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  11. ngrobertson

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    Mar 18, 2011
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    How did you get to this part of the equation? If i reaarange the 3rd equation do I not end up with 24W divided by I3 squared (19) equals R3?
     
  12. Jony130

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    Which part?

    From first equation find I1
    19A = I1 + I3 (1)

    From second equation find R3
    I1/I3 = R3/RT (2)

    then substitute I1 from (1) to (2) and R3 from (2) to (3) and solve for I3

    24W = I3^2 * R3 (3)
     
    Last edited: Mar 20, 2011
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  13. ngrobertson

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    Mar 18, 2011
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    Thank you for your assistance. You are more experienced than I, I am struggling to absorb these types of equations and I cannot rework ohms law to work thru steps 1 & 2 and end up with the final answer you posted. I have scheduled extra help with my Prof later this week. Thank you again.
     
  14. Jony130

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    Feb 17, 2009
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    Your, circuit look like this

    [​IMG]

    And it is clear that R1 and R2 are connect in parallel.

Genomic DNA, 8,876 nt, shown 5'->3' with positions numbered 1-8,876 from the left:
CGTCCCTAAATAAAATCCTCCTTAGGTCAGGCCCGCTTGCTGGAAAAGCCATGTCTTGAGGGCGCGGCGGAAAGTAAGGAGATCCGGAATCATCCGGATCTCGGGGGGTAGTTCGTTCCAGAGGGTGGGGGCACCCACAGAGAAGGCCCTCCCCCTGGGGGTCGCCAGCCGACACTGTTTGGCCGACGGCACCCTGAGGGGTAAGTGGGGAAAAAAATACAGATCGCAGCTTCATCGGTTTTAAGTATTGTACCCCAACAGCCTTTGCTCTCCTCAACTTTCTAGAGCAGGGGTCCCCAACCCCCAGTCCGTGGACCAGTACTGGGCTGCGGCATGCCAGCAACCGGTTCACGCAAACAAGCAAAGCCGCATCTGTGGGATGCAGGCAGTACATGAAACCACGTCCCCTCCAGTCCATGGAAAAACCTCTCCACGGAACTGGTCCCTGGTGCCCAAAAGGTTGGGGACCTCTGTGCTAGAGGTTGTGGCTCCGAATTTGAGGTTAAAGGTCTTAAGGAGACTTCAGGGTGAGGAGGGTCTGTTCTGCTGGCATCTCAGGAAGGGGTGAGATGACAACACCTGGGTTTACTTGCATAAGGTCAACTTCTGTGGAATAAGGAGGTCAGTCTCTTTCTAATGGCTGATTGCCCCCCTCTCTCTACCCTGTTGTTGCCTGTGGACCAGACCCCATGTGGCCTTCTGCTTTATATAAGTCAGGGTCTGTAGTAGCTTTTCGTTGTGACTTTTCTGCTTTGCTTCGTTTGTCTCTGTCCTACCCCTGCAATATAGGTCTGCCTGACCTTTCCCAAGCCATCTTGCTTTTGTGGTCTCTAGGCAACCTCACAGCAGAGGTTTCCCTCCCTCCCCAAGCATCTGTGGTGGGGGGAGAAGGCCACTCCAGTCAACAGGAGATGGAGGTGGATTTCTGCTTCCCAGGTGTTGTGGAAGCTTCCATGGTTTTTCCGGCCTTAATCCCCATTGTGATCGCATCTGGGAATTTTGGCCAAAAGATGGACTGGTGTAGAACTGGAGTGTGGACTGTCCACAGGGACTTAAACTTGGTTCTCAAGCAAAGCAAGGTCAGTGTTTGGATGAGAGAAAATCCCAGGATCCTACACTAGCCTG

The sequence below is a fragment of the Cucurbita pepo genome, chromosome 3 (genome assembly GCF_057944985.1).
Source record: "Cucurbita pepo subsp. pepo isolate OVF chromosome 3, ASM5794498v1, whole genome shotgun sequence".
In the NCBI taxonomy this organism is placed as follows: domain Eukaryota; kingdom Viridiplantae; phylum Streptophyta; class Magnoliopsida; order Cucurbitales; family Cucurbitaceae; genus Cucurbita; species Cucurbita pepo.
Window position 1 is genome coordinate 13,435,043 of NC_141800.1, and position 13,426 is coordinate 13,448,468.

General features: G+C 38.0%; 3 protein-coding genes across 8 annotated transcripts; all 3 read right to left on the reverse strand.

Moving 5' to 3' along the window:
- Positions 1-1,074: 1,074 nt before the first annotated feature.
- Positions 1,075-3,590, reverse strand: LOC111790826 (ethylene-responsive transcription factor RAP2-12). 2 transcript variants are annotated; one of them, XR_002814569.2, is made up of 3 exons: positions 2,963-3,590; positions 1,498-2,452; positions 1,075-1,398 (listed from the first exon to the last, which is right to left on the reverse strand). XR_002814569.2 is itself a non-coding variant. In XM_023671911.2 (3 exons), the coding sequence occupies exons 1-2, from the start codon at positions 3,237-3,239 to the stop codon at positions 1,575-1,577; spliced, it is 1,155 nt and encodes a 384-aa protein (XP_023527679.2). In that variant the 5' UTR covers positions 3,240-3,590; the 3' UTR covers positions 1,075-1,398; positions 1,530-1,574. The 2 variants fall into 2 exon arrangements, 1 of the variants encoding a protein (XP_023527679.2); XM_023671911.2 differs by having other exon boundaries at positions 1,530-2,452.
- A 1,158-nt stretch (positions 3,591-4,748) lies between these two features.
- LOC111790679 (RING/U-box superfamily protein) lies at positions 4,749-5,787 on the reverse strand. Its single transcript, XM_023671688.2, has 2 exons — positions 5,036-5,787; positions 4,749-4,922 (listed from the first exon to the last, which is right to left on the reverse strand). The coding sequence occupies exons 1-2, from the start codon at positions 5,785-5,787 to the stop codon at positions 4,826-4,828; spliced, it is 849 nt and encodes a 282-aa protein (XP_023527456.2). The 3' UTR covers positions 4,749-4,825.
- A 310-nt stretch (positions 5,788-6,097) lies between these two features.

So we can replace R1 and R2 with a single resistor RT
    RT = R1||R2 = (R1*R2)/(R1+R2) = (4Ω*2Ω)/(4Ω+2Ω) = 8Ω/6Ω = 4/3 = 1.33333333Ω

    We also know that input current is equal Itot = 19A.

    So from the first Kirchhoff's law we can write:
    19A = I1 + I3 (1)
    I1 = 19 - I3
    I3 = 19 - I1
    Now let's try find I1 and I3 currents
    I1 = V/RT
    I3 = V/R3
    V = I1*RT = I3*R3 (In a parallel circuit, the voltage is the same across each resistors)

    First let's find I1 current

    I1*RT = I3*R3 (divided both side by RT)
    I1 = (I3*R3)/RT

    Know from KCL

    Itot = I1 + I3
    I3 = Itot - I1
    I1 = (I3*R3)/RT = (Itot - I1)* R3/RT

    I1 = (Itot - I1)* R3/RT (multiply both sides by RT/R3)
    I1*RT/R3 = Itot - I1 (add I1 to both side)
    I1*RT/R3 + I1 = Itot
    (I1*Rt + R3*I1)/R3 = Itot
    I1*(RT+R3)/R3 = Itot (divided both sides by R3/(RT+R3))

    And finally we end-up with the answer
    I1 = Itot * R3/(RT+R3) (current divider rule)

    If we do the same thing for I3 current we get

    I3 = Itot * RT/(RT+R3)

    http://en.wikipedia.org/wiki/Current_divider

    So
    I1/I3 = (Itot*R3)/(RT+R3) * (RT+R3)/ (Itot*RT) = R3/RT

    I1/I3 = R3/RT (2)

    Next, we also know that power dissipated by R3 is equal 24W
    P = V*I = I*R * I = I^2*R
    24W = I3^2*R3 (3)

    So we end up with three equations

    19A = I1 + I3 (1)
    I1/I3 = R3/RT (2)
    24W = I3^2 * R3 (3)

    And this is the end of a job for electronics.
    The rest is just a Math

    From first equation we get
    I1 = 19A - I3
    From second equation we get R3
    I1/I3 = R3/RT (multiply both sides by RT)
    I1/I3 * RT = R3
    R3 = (I1 * RT)/I3 (substitute I1 from (1) I1 = 19 - I3)
    R3 = ((19A - I3)/I3 * 4/3
    R3 = 4*(19 - I3)/3I3 = (76 - 4*I3)/ (3*I3) (know we substitute this to (3) )

    24W = I3^2 * R3

    24 = I3^2*(76 - 4*I3)/(3*I3)

    So we end-up with quadratic equation

    \frac{4}{3} I3^2 - \frac{76}{3} I3 + 24 = 0

    And for example if we use this aplet withe this code
    http://www.wolframalpha.com/

    We get
    I3 = 1A or I3 = 18A
    So if I3 = 1A
    R3 = 4*(19 - I3)/3I3 = ( 76 - 4)/ 3 = 24Ω
    And If I3 = 18A
    R3 = (76 - 72)/54 = 4/54 = 2/27 = 0,0740740741Ω

    And this is the end of your question